I think that we have all heard this acronym as a plan of attack: keep it simple, stupid.
There are some things that are more simple to me than to other people. For example, I find it easy to get dressed in the morning; I find fashion simply stupid, so I just cover up and set out. However, there are other things in my life that should be simple, but they are not. A good example is this blog. I read the blogs of others who appear to just dump ideas on the page and post. I feel the need to craft blog posts, which results in drafts simmering for weeks at a time, and long periods of time developing between posts.
Another thing in my life which should be simple, but I tend to complicate it, is running. Honestly, is there a more simple sport than running? It is a fundamental element of many other sports, but as a sport itself, even more so as a hobby, it is pretty darned simple. Put on some shoes and get running. Simple.
This simplicity yields simple joy in running along. Yes, I can complicate it with race goals, training plans, electronic doohickeys, and expectations, but, in its simplest form, it is just perambulating, much like my primitive ancestors did. Of course, they didn’t have fancy shoes, which brings me to one of the simple joys of being a marathoner: buying new shoes.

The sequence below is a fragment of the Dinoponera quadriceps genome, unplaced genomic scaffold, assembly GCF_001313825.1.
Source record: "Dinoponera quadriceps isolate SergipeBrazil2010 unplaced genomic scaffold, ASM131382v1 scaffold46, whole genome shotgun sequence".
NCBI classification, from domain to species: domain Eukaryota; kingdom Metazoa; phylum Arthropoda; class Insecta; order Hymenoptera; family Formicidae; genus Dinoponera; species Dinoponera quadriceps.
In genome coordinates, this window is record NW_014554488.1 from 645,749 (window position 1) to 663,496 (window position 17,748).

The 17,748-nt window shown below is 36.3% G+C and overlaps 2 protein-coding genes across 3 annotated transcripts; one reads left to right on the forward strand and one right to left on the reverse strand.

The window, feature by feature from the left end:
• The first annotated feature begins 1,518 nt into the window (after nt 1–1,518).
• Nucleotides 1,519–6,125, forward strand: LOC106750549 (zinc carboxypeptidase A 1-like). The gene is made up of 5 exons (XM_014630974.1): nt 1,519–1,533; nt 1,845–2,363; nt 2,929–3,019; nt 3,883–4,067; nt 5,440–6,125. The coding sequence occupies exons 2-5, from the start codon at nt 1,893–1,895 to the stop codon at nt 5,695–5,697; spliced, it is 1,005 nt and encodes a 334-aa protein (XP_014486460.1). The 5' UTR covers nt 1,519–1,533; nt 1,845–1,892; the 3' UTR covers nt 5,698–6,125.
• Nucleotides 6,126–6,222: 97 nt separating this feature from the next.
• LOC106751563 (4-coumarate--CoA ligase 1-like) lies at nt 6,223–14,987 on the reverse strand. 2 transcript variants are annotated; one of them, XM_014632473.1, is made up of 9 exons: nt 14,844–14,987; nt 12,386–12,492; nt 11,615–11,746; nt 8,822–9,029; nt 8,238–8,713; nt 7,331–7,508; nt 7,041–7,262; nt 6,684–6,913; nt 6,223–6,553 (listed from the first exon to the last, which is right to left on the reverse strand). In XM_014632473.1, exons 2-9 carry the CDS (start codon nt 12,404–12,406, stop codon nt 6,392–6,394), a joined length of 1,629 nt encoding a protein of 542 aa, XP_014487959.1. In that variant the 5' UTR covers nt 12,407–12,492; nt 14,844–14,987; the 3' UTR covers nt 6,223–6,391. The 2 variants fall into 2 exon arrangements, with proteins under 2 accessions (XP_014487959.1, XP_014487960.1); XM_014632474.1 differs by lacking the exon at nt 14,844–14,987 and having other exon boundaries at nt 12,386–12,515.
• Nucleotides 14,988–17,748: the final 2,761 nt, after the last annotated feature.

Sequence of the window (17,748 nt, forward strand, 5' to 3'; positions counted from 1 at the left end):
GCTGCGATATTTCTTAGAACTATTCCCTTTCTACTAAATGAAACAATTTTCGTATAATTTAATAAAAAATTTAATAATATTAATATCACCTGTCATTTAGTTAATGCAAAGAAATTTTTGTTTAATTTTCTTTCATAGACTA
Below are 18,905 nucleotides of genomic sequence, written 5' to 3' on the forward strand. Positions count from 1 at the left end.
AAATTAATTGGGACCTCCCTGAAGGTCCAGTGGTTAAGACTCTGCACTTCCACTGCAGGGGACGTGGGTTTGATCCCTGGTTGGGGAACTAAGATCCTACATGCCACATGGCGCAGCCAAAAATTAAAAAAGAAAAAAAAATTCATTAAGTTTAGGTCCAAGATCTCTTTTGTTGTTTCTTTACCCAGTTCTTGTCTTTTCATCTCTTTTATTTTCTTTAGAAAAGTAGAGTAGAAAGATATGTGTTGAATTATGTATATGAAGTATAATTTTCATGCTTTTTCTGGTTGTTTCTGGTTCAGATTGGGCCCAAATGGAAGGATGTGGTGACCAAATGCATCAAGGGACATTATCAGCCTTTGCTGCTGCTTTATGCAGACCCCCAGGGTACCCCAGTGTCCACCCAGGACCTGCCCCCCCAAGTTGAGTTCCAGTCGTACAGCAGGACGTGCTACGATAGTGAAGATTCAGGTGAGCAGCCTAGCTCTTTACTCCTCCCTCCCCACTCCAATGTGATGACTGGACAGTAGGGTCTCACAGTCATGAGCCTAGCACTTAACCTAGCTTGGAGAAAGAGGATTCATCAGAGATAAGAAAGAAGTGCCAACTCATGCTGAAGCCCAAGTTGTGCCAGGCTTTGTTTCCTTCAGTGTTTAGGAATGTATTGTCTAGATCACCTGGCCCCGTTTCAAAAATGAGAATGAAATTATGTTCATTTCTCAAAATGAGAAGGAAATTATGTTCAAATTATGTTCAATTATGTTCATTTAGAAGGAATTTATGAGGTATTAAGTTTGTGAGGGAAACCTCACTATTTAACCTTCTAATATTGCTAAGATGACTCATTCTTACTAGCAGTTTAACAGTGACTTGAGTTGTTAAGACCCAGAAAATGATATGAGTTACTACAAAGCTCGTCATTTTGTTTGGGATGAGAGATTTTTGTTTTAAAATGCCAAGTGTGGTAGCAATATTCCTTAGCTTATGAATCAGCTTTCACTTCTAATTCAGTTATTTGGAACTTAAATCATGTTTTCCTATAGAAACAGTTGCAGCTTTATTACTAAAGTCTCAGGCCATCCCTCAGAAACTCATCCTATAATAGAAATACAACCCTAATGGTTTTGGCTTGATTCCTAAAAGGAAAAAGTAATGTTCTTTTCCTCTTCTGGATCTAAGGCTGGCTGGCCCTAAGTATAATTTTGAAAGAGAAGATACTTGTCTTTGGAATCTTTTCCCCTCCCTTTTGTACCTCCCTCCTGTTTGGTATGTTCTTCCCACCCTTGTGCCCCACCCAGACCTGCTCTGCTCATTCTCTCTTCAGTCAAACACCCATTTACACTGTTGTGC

One of the ways that I complicate my training log, but simplify the decision of when to buy new shoes, is to keep track of the mileage on my shoes. Simply, I needed new trainers, badly. So I did a little research online, but headed to my local running specialty store to see what they had to offer before sending my money off to the Internet.
I love going to the local shop: they know me; I know them; we are kindred running spirits. The process is simple: they bring me shoes; I try them on and trot around the building; and then I decide. All the while, we are talking running. Honestly, it is difficult to find people willing to talk about running, racing, goals, and, of course, footwear. On this occasion, I bought two pairs of trainers. I had run in one of the models before and the other was a new iteration of a shoe that I have had luck with in the past. I left the store with two new shoe boxes feeling happy and motivated. I spent some time with some running acquaintances and stimulated the local economy. More importantly, I was simply happy to be a runner.